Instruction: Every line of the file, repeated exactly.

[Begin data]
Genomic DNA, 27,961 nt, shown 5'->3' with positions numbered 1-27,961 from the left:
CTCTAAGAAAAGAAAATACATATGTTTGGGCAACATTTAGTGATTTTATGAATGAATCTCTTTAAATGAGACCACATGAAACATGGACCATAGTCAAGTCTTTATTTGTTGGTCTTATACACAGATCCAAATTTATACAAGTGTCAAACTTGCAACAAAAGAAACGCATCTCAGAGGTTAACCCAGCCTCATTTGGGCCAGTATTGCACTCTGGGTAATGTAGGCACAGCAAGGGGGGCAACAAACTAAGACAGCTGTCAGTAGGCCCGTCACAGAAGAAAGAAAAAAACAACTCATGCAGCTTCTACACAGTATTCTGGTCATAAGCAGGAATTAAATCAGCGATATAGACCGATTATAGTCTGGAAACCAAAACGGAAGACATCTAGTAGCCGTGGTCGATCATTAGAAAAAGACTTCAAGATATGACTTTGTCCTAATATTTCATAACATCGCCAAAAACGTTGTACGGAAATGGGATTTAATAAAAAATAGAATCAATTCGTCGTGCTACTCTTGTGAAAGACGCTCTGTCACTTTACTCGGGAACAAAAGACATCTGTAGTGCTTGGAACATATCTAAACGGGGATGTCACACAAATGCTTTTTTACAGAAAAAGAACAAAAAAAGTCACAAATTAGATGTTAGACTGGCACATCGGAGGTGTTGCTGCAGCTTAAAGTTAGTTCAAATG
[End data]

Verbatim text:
Genomic DNA, 27,961 nt, shown 5'->3' with positions numbered 1-27,961 from the left:
CTCTAAGAAAAGAAAATACATATGTTTGGGCAACATTTAGTGATTTTATGAATGAATCTCTTTAAATGAGACCACATGAAACATGGACCATAGTCAAGTCTTTATTTGTTGGTCTTATACACAGATCCAAATTTATACAAGTGTCAAACTTGCAACAAAAGAAACGCATCTCAGAGGTTAACCCAGCCTCATTTGGGCCAGTATTGCACTCTGGGTAATGTAGGCACAGCAAGGGGGGCAACAAACTAAGACAGCTGTCAGTAGGCCCGTCACAGAAGAAAGAAAAAAACAACTCATGCAGCTTCTACACAGTATTCTGGTCATAAGCAGGAATTAAATCAGCGATATAGACCGATTATAGTCTGGAAACCAAAACGGAAGACATCTAGTAGCCGTGGTCGATCATTAGAAAAAGACTTCAAGATATGACTTTGTCCTAATATTTCATAACATCGCCAAAAACGTTGTACGGAAATGGGATTTAATAAAAAATAGAATCAATTCGTCGTGCTACTCTTGTGAAAGACGCTCTGTCACTTTACTCGGGAACAAAAGACATCTGTAGTGCTTGGAACATATCTAAACGGGGATGTCACACAAATGCTTTTTTACAGAAAAAGAACAAAAAAAGTCACAAATTAGATGTTAGACTGGCACATCGGAGGTGTTGCTGCAGCTTAAAGTTAGTTCAAATG